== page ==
Life, the Universe and almost everything in between. This is Science at Melbourne.
The great (climate) depression
New University of Melbourne modelling shows the economics of some countries could collapse if global temperatures rise by 4 degrees Celsius this century.
Making cities work for every urban-dweller
With the urban age upon us, planners need to consider all the species that live in our cities, not just humans, a University of Melbourne expert argues.
Is rent-for-life becoming the new norm for families?
The HILDA survey from the University of Melbourne finds the age group with the highest number of renters moving into home-ownership is now the 55-64 year-olds.
Why the plastic bag backflip is a bad idea
Coles supermarket has reversed its ban on plastic bags: University of Melbourne experts explore the impact and what it means for Coles.
A quiet Sunday night discovering a supermassive black hole
How two University of Melbourne astronomy students played a key role in one of the greatest space discoveries of 2018 – a fast-growing high redshift quasar.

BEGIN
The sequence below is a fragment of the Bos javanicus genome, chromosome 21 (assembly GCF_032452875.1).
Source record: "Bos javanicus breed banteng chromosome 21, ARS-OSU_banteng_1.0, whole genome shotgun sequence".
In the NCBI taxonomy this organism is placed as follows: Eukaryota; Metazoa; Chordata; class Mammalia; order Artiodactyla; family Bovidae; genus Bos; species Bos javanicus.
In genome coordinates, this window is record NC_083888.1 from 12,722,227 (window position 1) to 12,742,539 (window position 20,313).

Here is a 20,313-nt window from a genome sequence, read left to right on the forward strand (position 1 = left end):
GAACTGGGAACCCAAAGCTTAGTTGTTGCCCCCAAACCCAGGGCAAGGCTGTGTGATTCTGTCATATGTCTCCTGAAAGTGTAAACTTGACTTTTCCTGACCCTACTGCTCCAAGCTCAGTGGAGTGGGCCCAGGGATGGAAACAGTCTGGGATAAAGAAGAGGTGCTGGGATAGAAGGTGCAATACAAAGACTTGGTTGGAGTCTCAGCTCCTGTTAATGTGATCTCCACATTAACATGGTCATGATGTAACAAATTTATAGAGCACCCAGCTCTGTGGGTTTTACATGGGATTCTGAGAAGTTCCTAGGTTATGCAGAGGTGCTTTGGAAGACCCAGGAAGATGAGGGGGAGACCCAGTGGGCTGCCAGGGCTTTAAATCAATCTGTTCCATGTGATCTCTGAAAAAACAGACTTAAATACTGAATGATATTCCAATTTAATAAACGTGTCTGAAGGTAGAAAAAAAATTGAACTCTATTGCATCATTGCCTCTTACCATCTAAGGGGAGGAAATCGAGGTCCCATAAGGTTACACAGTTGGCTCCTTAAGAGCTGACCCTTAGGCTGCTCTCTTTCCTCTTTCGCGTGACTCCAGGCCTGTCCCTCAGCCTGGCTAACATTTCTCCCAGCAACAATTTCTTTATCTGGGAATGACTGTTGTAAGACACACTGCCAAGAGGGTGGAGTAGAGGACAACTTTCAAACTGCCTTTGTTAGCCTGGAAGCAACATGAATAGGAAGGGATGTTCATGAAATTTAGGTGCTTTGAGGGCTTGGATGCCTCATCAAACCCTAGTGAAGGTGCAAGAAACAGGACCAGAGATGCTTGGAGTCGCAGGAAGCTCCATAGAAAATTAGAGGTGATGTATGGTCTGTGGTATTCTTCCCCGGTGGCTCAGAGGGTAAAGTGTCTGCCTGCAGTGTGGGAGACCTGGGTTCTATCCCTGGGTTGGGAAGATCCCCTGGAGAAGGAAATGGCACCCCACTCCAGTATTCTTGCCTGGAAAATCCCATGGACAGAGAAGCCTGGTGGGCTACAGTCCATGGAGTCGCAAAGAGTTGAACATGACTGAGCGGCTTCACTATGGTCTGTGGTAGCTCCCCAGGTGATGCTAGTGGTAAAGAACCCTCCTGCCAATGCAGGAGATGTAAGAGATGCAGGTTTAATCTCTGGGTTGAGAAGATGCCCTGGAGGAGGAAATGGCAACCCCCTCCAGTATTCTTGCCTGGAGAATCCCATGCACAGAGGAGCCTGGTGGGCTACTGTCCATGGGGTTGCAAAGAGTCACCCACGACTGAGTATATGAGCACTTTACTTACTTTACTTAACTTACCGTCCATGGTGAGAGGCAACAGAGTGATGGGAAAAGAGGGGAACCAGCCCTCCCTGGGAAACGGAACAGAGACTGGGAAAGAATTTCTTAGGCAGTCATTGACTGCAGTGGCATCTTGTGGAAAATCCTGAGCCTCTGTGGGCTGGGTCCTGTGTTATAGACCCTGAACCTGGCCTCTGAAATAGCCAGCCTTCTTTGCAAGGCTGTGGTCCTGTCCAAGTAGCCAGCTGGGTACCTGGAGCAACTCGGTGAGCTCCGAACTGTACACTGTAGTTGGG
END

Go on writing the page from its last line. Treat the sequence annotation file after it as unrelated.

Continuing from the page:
The sleepy lizard awakens new tools for climate change research
University of Melbourne research into the impact of water shortages on Australia's sleepy lizard gives us insight into the effects of climate change on animals.
How commuting is transforming our cities
A new book, Transit Life, by a University of Melbourne academic explores how the experience of our daily commute are transforming life in our cities.
From gravitational waves to mobile phones: 50 years of physics
To celebrate 50 years of the July Lectures in Physics at the University of Melbourne, we look back at four physics discoveries that have changed our world.
Bringing back the northern white rhino from ‘extinction’
Researchers from Europe, Japan and the University of Melbourne could save a species - using eggs from southern white rhinos and sperm from northern white rhinos
All the forests in the world from a single layer of cells
University of Melbourne researchers have discovered how wood-making cells inside trees work, settling a century-old debate about how plants make bark and wood